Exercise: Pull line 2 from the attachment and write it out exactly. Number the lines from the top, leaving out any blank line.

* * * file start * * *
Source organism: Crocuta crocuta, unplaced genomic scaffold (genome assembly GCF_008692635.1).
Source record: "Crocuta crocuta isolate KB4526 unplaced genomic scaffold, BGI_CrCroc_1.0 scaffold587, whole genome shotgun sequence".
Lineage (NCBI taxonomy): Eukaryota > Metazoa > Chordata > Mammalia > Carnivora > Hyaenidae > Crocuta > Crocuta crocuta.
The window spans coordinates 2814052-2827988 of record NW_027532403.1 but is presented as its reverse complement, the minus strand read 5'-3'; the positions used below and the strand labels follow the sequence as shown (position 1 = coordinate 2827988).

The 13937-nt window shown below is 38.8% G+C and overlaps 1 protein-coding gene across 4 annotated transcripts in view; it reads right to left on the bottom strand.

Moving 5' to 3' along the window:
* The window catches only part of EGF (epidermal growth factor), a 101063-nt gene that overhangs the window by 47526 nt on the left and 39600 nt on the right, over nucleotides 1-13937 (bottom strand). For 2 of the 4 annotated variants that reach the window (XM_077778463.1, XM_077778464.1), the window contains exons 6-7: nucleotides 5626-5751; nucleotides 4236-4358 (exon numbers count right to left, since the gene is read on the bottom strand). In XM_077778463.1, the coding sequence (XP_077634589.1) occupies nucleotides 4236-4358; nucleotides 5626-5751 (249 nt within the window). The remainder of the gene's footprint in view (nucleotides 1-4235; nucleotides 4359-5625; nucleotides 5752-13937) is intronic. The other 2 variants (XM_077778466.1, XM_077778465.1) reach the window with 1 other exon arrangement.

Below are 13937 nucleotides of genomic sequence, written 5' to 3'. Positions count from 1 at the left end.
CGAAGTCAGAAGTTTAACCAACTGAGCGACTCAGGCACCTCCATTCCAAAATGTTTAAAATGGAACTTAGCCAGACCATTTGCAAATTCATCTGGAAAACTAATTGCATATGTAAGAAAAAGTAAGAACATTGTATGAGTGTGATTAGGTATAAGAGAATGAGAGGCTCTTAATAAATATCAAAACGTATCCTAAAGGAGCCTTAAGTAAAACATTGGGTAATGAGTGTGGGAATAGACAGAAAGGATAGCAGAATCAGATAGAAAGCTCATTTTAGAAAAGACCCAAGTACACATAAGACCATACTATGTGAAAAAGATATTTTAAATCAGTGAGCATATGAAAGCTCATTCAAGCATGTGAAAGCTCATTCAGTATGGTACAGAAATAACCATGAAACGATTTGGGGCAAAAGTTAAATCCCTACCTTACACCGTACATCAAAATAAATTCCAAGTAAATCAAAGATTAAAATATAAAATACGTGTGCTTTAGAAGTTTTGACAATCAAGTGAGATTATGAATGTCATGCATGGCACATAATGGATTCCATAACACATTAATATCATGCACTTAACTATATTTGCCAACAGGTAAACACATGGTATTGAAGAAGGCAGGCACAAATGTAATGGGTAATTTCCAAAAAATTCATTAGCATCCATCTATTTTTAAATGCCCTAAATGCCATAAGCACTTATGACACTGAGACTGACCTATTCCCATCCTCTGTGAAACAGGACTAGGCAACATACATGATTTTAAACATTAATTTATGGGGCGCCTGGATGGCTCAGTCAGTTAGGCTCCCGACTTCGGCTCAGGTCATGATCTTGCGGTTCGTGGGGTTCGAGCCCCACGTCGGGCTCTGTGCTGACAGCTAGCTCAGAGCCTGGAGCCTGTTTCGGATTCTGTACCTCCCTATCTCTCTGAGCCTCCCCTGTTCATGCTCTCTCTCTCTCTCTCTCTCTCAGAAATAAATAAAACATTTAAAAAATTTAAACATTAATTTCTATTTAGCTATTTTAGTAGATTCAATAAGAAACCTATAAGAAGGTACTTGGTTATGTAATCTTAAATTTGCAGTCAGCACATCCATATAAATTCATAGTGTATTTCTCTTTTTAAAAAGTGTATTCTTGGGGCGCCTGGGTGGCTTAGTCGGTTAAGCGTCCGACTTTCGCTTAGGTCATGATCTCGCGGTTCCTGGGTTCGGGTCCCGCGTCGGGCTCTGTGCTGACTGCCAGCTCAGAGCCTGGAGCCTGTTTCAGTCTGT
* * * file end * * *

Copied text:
Source record: "Crocuta crocuta isolate KB4526 unplaced genomic scaffold, BGI_CrCroc_1.0 scaffold587, whole genome shotgun sequence".